Access

You are not currently logged in.

Access your personal account or get JSTOR access through your library or other institution:

login

Log in to your personal account or through your institution.

If you need an accessible version of this item please contact JSTOR User Support

Waiving Prosecutorial Disclosure in the Guilty Plea Process: A Debate on the Merits of "Discovery" Waivers

Erica G. Franklin
Stanford Law Review
Vol. 51, No. 3 (Feb., 1999), pp. 567-595
Published by: Stanford Law Review
DOI: 10.2307/1229265
Stable URL: http://www.jstor.org/stable/1229265
Page Count: 29
  • Read Online (Free)
  • Subscribe ($19.50)
  • Cite this Item
If you need an accessible version of this item please contact JSTOR User Support
Waiving Prosecutorial Disclosure in the Guilty Plea Process: A Debate on the Merits of "Discovery" Waivers
Preview not available

Abstract

Some U. S. Attorneys' have added to their plea bargain contracts a waiver of the defendant's right to additional discovery, which may include evidence impeaching the credibility of witnesses. Consequently, many prosecutors in these districts neither review the files of key witnesses nor disclose any impeaching evidence to defense counsel after signing a plea agreement. Erica Franklin finds that these waivers raise several concerns. First, the waivers force defense attorneys into a difficult position-advising their clients to sign the plea agreement minimizes the possibility that significant exculpatory or impeaching evidence will appear. Second, the waivers may violate a defendant's constitutional right to receive from the prosecutor all material evidence bearing on his guilt or innocence as articulated in Brady v. Maryland. In examining the impact of the waivers on defense counsel and on defendants' Brady rights, Franklin concludes that if a waiver raises a Brady issue, courts are unlikely to enforce it. From a policy standpoint, however, Franklin finds the waivers objectionable, even where no Brady issue exists, since they not only undermine the fairness and accuracy of the criminal justice system but also produce no significant benefit. In addition to removing the waivers from plea agreements, Franklin proposes requiring prosecutors to discover and disclose favorable information to the defense at the time of the plea.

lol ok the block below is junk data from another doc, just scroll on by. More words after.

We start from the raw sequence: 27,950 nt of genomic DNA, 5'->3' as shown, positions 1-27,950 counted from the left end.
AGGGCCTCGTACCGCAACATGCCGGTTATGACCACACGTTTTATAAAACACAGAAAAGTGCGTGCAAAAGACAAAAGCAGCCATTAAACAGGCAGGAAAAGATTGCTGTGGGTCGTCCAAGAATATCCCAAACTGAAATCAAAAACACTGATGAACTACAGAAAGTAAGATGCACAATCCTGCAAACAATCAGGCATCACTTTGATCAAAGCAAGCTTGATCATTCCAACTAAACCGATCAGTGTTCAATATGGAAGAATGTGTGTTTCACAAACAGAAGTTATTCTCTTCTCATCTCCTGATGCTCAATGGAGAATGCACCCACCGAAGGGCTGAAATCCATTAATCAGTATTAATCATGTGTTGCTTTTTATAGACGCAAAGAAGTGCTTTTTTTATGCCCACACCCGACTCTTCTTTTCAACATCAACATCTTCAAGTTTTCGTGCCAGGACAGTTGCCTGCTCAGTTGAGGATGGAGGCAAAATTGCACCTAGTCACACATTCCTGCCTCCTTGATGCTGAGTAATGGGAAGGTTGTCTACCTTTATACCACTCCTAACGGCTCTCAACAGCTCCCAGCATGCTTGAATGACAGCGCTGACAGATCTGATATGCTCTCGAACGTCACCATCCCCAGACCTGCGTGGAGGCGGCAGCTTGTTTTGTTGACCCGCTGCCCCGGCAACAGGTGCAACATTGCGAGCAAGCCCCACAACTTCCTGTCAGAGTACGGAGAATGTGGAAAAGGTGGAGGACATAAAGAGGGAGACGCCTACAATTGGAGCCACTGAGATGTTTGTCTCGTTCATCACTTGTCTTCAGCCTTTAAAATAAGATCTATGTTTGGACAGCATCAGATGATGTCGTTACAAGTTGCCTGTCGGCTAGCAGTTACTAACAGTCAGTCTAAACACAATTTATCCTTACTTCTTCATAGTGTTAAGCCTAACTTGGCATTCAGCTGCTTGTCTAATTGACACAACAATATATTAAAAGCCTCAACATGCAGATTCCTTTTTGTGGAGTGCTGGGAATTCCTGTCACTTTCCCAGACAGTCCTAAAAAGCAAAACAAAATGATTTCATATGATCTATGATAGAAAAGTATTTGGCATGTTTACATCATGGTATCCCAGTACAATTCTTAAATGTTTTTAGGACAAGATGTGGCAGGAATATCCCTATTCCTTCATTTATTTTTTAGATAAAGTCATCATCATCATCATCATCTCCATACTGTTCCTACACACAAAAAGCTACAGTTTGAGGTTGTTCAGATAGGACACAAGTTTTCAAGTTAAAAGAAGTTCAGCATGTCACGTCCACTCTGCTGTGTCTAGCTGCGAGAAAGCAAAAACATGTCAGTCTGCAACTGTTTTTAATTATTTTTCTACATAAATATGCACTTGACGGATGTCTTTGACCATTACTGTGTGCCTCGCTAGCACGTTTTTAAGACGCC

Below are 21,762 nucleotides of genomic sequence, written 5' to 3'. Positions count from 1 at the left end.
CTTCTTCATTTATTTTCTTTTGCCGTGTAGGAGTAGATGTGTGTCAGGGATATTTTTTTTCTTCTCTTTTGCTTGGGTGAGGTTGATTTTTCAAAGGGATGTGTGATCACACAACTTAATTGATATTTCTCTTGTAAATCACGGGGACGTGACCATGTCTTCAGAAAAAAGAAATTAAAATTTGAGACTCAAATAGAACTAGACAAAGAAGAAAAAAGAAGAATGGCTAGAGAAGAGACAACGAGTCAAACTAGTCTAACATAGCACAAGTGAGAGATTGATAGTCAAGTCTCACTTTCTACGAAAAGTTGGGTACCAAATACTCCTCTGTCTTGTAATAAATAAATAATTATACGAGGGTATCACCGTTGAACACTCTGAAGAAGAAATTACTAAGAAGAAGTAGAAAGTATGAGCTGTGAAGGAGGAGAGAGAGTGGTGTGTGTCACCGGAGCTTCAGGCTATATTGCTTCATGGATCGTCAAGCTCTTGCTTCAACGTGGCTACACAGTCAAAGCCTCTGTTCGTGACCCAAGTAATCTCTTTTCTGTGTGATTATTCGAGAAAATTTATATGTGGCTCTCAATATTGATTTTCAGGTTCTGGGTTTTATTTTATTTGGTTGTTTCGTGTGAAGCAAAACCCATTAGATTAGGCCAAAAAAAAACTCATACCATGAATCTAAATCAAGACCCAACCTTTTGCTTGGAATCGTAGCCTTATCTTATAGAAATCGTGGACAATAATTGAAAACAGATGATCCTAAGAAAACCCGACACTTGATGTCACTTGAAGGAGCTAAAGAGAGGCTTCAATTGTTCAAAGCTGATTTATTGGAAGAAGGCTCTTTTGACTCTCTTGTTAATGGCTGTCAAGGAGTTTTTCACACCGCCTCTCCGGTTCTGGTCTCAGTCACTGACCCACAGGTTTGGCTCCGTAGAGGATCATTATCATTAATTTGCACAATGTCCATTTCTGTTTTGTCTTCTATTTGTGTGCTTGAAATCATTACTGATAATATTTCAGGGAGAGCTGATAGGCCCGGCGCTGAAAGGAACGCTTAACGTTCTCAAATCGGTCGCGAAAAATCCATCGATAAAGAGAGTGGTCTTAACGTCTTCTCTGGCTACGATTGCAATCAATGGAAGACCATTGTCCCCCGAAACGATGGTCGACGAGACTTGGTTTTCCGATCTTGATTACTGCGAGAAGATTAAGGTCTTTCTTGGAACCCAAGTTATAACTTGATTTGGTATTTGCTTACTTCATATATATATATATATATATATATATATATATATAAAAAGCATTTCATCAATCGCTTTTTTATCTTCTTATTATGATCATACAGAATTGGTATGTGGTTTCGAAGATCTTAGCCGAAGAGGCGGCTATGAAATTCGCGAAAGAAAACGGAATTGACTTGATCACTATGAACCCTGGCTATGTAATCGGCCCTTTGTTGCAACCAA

Page Thumbnails

  • Thumbnail: Page 
567
    567
  • Thumbnail: Page 
568
    568
  • Thumbnail: Page 
569
    569
  • Thumbnail: Page 
570
    570
  • Thumbnail: Page 
571
    571
  • Thumbnail: Page 
572
    572
  • Thumbnail: Page 
573
    573
  • Thumbnail: Page 
574
    574
  • Thumbnail: Page 
575
    575
  • Thumbnail: Page 
576
    576
  • Thumbnail: Page 
577
    577
  • Thumbnail: Page 
578
    578
  • Thumbnail: Page 
579
    579
  • Thumbnail: Page 
580
    580
  • Thumbnail: Page 
581
    581
  • Thumbnail: Page 
582
    582
  • Thumbnail: Page 
583
    583
  • Thumbnail: Page 
584
    584
  • Thumbnail: Page 
585
    585
  • Thumbnail: Page 
586
    586
  • Thumbnail: Page 
587
    587
  • Thumbnail: Page 
588
    588
  • Thumbnail: Page 
589
    589
  • Thumbnail: Page 
590
    590
  • Thumbnail: Page 
591
    591
  • Thumbnail: Page 
592
    592
  • Thumbnail: Page 
593
    593
  • Thumbnail: Page 
594
    594
  • Thumbnail: Page 
595
    595